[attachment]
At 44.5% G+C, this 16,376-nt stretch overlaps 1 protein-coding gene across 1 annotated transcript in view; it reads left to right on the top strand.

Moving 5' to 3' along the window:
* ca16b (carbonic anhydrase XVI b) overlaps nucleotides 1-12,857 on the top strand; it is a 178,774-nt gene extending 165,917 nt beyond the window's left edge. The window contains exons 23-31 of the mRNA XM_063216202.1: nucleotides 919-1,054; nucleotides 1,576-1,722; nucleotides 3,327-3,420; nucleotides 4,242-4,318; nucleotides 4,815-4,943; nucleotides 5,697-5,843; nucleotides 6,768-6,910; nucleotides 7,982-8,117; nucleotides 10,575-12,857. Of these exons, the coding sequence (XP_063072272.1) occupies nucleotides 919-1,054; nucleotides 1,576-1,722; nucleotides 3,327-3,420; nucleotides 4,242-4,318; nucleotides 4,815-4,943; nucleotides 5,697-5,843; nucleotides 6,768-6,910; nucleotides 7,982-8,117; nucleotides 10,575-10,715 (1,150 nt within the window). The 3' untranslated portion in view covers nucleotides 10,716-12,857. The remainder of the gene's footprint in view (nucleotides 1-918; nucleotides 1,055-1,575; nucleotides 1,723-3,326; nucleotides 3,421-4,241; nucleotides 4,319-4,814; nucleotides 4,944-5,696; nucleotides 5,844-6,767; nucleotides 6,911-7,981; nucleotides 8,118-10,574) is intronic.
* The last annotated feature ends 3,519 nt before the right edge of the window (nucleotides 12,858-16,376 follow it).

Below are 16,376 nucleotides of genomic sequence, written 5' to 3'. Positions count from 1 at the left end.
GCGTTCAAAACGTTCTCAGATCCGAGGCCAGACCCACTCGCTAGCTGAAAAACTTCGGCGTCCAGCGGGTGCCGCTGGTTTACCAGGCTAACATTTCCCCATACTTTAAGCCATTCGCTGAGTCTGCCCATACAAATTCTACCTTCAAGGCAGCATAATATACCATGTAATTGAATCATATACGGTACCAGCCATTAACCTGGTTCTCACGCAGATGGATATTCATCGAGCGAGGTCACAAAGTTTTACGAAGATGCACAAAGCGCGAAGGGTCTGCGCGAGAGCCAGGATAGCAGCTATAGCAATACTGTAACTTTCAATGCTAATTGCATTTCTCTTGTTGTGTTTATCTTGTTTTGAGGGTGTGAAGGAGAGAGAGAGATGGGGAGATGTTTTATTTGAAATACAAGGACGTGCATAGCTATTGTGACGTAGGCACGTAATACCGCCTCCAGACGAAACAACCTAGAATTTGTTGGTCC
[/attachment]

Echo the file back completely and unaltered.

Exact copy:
At 44.5% G+C, this 16,376-nt stretch overlaps 1 protein-coding gene across 1 annotated transcript in view; it reads left to right on the top strand.

Moving 5' to 3' along the window:
* ca16b (carbonic anhydrase XVI b) overlaps nucleotides 1-12,857 on the top strand; it is a 178,774-nt gene extending 165,917 nt beyond the window's left edge. The window contains exons 23-31 of the mRNA XM_063216202.1: nucleotides 919-1,054; nucleotides 1,576-1,722; nucleotides 3,327-3,420; nucleotides 4,242-4,318; nucleotides 4,815-4,943; nucleotides 5,697-5,843; nucleotides 6,768-6,910; nucleotides 7,982-8,117; nucleotides 10,575-12,857. Of these exons, the coding sequence (XP_063072272.1) occupies nucleotides 919-1,054; nucleotides 1,576-1,722; nucleotides 3,327-3,420; nucleotides 4,242-4,318; nucleotides 4,815-4,943; nucleotides 5,697-5,843; nucleotides 6,768-6,910; nucleotides 7,982-8,117; nucleotides 10,575-10,715 (1,150 nt within the window). The 3' untranslated portion in view covers nucleotides 10,716-12,857. The remainder of the gene's footprint in view (nucleotides 1-918; nucleotides 1,055-1,575; nucleotides 1,723-3,326; nucleotides 3,421-4,241; nucleotides 4,319-4,814; nucleotides 4,944-5,696; nucleotides 5,844-6,767; nucleotides 6,911-7,981; nucleotides 8,118-10,574) is intronic.
* The last annotated feature ends 3,519 nt before the right edge of the window (nucleotides 12,858-16,376 follow it).

Below are 16,376 nucleotides of genomic sequence, written 5' to 3'. Positions count from 1 at the left end.
GCGTTCAAAACGTTCTCAGATCCGAGGCCAGACCCACTCGCTAGCTGAAAAACTTCGGCGTCCAGCGGGTGCCGCTGGTTTACCAGGCTAACATTTCCCCATACTTTAAGCCATTCGCTGAGTCTGCCCATACAAATTCTACCTTCAAGGCAGCATAATATACCATGTAATTGAATCATATACGGTACCAGCCATTAACCTGGTTCTCACGCAGATGGATATTCATCGAGCGAGGTCACAAAGTTTTACGAAGATGCACAAAGCGCGAAGGGTCTGCGCGAGAGCCAGGATAGCAGCTATAGCAATACTGTAACTTTCAATGCTAATTGCATTTCTCTTGTTGTGTTTATCTTGTTTTGAGGGTGTGAAGGAGAGAGAGAGATGGGGAGATGTTTTATTTGAAATACAAGGACGTGCATAGCTATTGTGACGTAGGCACGTAATACCGCCTCCAGACGAAACAACCTAGAATTTGTTGGTCC